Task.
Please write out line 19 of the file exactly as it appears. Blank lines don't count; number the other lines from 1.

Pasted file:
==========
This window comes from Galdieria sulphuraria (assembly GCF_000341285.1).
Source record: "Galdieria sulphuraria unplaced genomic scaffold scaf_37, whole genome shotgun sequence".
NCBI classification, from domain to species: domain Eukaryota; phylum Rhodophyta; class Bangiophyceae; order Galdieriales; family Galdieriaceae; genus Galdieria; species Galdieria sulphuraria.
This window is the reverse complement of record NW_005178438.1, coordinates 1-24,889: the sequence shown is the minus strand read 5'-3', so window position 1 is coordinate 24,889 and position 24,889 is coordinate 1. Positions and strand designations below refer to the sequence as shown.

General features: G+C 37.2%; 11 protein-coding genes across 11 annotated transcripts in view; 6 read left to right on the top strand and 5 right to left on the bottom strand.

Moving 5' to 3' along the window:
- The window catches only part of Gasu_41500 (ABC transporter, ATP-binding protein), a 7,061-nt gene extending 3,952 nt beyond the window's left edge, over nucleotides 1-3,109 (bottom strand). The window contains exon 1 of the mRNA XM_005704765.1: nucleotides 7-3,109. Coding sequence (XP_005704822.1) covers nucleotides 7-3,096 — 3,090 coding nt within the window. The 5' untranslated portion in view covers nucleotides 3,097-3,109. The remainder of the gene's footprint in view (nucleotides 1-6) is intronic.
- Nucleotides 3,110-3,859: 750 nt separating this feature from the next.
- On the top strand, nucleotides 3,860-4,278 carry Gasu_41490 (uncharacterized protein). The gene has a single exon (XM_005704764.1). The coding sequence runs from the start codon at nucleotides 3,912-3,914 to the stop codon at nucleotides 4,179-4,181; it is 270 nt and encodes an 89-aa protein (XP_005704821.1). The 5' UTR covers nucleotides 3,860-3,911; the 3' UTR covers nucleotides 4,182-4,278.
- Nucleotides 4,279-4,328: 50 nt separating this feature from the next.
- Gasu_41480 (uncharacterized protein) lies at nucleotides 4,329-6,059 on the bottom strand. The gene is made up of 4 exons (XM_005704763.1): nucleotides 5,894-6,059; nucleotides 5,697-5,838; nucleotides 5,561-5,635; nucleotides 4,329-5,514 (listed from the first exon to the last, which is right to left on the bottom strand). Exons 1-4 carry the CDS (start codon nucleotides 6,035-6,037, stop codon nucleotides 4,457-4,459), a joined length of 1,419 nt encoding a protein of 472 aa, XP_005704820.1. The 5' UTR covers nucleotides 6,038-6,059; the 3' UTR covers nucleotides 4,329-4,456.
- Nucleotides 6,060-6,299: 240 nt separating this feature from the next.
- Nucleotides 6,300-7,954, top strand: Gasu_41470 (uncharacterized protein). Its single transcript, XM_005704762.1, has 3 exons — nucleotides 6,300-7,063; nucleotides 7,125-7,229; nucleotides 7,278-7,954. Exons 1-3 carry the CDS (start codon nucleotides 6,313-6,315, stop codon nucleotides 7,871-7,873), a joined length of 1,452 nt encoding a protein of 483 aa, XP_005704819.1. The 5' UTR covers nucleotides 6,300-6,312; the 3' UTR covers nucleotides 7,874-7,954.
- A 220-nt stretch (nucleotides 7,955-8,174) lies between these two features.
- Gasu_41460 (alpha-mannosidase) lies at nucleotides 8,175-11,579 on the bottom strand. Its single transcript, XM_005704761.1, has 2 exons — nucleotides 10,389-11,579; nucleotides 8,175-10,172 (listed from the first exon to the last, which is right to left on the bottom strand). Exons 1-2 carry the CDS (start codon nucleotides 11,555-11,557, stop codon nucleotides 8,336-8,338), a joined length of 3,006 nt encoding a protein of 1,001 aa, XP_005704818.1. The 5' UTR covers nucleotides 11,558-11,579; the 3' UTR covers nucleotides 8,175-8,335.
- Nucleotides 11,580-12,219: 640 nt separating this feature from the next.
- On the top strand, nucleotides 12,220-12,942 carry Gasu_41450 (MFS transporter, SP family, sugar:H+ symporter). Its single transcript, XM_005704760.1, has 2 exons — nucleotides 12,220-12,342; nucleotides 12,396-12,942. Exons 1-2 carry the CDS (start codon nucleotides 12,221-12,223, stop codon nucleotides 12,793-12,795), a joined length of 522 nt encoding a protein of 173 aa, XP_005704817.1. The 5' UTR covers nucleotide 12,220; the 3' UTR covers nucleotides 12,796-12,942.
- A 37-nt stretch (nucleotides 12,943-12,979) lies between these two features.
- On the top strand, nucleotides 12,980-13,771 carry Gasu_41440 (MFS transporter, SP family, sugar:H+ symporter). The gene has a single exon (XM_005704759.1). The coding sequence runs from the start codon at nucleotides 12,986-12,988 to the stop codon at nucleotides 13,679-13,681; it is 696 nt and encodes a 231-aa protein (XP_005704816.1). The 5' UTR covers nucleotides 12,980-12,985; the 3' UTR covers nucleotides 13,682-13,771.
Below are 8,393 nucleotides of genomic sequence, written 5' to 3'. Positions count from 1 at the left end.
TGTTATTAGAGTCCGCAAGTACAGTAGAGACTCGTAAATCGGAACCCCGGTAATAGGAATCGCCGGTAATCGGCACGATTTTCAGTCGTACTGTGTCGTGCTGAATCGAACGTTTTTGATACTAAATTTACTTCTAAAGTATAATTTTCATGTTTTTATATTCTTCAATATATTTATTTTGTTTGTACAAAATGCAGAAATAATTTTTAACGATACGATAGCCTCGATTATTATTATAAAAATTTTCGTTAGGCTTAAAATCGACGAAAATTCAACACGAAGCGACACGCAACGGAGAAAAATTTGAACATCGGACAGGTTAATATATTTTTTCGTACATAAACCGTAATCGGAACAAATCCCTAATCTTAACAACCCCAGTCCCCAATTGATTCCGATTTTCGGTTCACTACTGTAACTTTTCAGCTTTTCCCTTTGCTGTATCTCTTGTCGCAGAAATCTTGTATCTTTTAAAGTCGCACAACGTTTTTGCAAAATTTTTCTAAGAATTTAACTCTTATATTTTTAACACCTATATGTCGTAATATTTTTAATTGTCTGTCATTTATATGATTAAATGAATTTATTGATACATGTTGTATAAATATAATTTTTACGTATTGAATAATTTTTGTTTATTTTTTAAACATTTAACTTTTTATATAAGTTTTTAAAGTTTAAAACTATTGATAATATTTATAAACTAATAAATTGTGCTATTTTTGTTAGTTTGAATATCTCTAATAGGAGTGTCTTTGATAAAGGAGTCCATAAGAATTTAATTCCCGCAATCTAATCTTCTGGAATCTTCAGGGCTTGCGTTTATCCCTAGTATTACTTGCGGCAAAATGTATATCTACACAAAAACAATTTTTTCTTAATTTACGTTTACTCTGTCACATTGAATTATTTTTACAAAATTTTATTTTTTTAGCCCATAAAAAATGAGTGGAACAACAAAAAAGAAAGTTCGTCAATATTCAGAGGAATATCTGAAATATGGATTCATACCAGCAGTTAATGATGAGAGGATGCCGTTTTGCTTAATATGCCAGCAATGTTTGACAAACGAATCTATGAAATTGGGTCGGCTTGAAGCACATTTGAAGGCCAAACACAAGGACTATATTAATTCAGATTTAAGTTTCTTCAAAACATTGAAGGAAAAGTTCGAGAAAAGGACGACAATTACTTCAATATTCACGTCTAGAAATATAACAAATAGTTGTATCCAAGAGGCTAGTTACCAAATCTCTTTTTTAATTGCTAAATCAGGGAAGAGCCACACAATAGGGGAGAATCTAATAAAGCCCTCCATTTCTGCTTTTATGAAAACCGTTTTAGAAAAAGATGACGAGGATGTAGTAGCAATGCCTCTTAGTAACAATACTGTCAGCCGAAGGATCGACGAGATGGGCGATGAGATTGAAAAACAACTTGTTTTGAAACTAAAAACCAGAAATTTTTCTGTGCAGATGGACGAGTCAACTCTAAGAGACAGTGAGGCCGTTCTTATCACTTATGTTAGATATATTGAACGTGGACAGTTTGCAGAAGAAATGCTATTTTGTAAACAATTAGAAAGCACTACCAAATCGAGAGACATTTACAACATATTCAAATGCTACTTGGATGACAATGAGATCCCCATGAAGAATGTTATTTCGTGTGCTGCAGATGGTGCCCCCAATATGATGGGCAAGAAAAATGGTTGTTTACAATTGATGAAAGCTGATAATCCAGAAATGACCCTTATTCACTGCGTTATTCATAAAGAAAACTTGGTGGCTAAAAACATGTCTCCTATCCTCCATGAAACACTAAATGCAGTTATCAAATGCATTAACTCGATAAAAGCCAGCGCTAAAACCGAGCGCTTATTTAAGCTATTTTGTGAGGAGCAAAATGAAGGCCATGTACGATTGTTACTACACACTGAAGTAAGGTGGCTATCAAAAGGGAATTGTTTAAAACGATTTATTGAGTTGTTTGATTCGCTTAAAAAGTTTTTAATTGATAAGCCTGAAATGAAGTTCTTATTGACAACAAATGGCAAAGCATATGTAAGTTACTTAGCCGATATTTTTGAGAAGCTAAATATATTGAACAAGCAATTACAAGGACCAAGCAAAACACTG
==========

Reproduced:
- On the top strand, nucleotides 12,980-13,771 carry Gasu_41440 (MFS transporter, SP family, sugar:H+ symporter). The gene has a single exon (XM_005704759.1). The coding sequence runs from the start codon at nucleotides 12,986-12,988 to the stop codon at nucleotides 13,679-13,681; it is 696 nt and encodes a 231-aa protein (XP_005704816.1). The 5' UTR covers nucleotides 12,980-12,985; the 3' UTR covers nucleotides 13,682-13,771.